Tax Analysts Blog

The Exodus That Wasn't

Posted on Sep 18, 2009

The results are in -- London's hedge funds are staying put despite Prime Minister Gordon Brown's controversial tax hike. That news directly conflicts with all we were told when the U.K. announced it was raising the top individual tax rate from 40% to 50%. The higher rate applies to taxable income in excess of £150,000 per year (about $248,000 at current exchange rates) and bears a resemblance to President Barack Obama's proposal to increase U.S. taxes on those making over $250,000 per year.

The episode underscores a valuable lesson for policymakers around the world who fear their actions could trigger an exodus of local businesses.

Cast your mind back a few months to April 2009. The U.K. budget was just released to the public and news of the big tax hike was met with a chorus of hissing from British financiers who argued that even the slightest increase in their taxes was unacceptable. They warned that such a move would transform downtown London from a thriving metropolis into a dismal ghost town.

The message was clear: If you raise taxes there will be no more banks, no more hedge funds, and no more private equity firms. London's entire financial sector will pick up and leave for the greener pastures in Dubai, Switzerland, or Singapore. And their departure will spell disaster for the residual economy that supports their expensive tastes. Those high street boutiques will shut down because there will be nobody left in the country who can afford £3,000 for a bespoke suit.

Gordon Brown held his ground and raised taxes anyway. He had little choice, really, it was the responsible thing to do. The U.K. government desperately needed the money, and still does. Earlier this year Standard & Poor's threatened to downgrade the U.K.'s credit rating, observing that national debt will soon approach 100% of GDP. To illustrate just how dire their debt crisis is, we note the traditional "golden rule" of British fiscal policy requires that national debt must never exceed 40% of GDP. (Ooops!)

A potential credit downgrade is very serious business. It would trigger an immediate increase in the U.K. government's cost of borrowing, which could bankrupt the country. [Alarmingly, the U.S. long-term fiscal picture is even worse than Britain's. We Americans, regrettably, are the kings of unsustainable debt.]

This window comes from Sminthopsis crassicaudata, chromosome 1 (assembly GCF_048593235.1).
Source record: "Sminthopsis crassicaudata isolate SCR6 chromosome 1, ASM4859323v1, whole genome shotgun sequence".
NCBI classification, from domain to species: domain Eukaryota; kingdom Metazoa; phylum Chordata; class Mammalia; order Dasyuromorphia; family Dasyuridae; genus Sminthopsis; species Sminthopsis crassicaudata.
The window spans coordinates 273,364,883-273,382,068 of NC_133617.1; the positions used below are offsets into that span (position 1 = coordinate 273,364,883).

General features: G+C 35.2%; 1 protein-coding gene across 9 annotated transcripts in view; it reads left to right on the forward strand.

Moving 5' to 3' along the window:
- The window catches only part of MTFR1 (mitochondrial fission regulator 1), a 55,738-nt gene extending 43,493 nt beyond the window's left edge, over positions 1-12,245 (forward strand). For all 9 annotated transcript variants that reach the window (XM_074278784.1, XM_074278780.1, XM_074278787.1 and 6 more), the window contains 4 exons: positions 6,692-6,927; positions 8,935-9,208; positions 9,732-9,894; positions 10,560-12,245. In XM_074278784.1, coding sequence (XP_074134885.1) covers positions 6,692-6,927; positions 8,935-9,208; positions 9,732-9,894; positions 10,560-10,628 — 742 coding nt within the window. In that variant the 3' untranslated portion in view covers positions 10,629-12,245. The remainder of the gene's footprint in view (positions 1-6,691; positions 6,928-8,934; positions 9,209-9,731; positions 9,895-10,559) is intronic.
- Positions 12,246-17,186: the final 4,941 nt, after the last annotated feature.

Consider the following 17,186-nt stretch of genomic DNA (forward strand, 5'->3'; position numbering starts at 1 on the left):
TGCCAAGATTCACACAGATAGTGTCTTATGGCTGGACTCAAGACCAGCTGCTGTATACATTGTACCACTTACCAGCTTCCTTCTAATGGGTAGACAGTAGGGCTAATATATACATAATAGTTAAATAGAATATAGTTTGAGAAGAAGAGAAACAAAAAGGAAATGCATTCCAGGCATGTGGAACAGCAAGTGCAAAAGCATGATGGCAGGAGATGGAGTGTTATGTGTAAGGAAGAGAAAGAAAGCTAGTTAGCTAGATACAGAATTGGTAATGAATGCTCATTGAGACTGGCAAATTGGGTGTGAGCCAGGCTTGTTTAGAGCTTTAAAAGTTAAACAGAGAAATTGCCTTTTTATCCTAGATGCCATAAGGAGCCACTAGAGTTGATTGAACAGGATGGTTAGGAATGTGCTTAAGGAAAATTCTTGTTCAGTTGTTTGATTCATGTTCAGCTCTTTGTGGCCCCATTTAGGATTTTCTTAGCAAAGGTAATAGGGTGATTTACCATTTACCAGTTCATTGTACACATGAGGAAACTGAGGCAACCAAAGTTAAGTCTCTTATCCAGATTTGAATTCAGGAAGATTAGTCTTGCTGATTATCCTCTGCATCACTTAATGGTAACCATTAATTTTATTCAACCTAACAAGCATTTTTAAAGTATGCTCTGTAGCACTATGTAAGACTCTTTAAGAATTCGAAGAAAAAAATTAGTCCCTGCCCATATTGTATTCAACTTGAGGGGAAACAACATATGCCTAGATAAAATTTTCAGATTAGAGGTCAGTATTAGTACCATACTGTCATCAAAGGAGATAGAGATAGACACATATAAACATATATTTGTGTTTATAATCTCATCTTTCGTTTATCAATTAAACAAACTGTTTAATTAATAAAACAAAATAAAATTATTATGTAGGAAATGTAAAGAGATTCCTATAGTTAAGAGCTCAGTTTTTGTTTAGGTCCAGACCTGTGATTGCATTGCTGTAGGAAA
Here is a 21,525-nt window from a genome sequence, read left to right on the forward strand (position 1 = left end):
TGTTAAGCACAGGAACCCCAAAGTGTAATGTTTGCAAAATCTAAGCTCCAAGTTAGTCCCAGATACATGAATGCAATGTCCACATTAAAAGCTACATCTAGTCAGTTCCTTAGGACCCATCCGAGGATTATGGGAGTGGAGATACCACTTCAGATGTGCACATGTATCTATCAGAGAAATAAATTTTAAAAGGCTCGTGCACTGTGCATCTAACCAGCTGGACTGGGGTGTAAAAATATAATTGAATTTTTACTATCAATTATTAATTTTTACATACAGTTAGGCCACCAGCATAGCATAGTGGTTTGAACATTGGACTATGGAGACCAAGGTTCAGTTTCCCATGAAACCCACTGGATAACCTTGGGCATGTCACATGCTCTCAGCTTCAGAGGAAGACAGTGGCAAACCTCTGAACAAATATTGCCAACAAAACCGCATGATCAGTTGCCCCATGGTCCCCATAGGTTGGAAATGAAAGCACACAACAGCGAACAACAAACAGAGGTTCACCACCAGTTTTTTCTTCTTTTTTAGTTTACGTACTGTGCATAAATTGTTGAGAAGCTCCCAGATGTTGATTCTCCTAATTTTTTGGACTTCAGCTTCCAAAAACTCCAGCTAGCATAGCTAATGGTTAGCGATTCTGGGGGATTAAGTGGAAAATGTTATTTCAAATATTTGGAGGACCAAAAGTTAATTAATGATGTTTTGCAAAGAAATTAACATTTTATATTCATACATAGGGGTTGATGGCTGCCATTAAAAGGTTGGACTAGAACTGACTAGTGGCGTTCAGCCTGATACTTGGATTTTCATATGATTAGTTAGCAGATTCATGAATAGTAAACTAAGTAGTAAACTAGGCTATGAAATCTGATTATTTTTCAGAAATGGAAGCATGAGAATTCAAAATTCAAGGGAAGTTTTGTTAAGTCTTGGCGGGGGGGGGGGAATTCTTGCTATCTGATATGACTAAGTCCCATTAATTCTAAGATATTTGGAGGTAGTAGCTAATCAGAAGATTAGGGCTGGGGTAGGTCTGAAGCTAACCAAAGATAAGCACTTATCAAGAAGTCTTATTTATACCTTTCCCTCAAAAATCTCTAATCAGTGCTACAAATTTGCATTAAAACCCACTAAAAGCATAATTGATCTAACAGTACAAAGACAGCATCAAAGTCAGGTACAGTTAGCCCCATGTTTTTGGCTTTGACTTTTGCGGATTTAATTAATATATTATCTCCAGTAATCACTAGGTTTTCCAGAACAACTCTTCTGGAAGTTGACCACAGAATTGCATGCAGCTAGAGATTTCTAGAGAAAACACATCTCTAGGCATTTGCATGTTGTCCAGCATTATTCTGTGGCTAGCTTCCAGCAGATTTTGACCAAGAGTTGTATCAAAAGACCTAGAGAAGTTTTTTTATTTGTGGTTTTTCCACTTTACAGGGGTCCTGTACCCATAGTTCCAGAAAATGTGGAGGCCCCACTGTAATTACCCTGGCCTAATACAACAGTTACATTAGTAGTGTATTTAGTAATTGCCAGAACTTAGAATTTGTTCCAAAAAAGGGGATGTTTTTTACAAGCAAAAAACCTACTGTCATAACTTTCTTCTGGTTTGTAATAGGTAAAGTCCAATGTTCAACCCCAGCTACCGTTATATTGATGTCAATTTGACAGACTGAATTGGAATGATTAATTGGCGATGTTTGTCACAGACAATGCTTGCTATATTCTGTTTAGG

So what happened in London? Basically nothing. Brown's Labour Party is likely to lose next year's parliamentary elections, but that's been years in the making and is beside the point.

As the Wall Street Journal recently reported, consultancies were swamped over the spring and summer with requests from clients looking to ditch London and move overseas to more accommodating tax environments. After considering the costs and inconveniences of business relocation, however, less than 2% of those client inquiries moved beyond the level of preliminary feasibility studies. In the end, hardly any financial firms have actually moved out of London. It just wasn't worth it.

Yes, there is Dubai -- but it's 120 degrees in the shade and despite the posh shopping malls you're still stuck in the middle of a desert. Yes, there is Zurich -- but it's boring and British bankers don't want to learn German. Yes, there is Singapore -- but do you really want to uproot your family and move halfway around the world? Besides, your kids might get arrested for skateboarding and caned by the police. At the end of the day, it proved much easier for these folks to stay put in London and just deal with the higher taxes. There was a lot of bitching, but the ghost town never materialized.

This is something we should keep in mind the next time the U.S. financial sector -- which we taxpayers just bailed out -- complains about proposals to increase taxes on bank profits or end the favorable treatment of carried interest.

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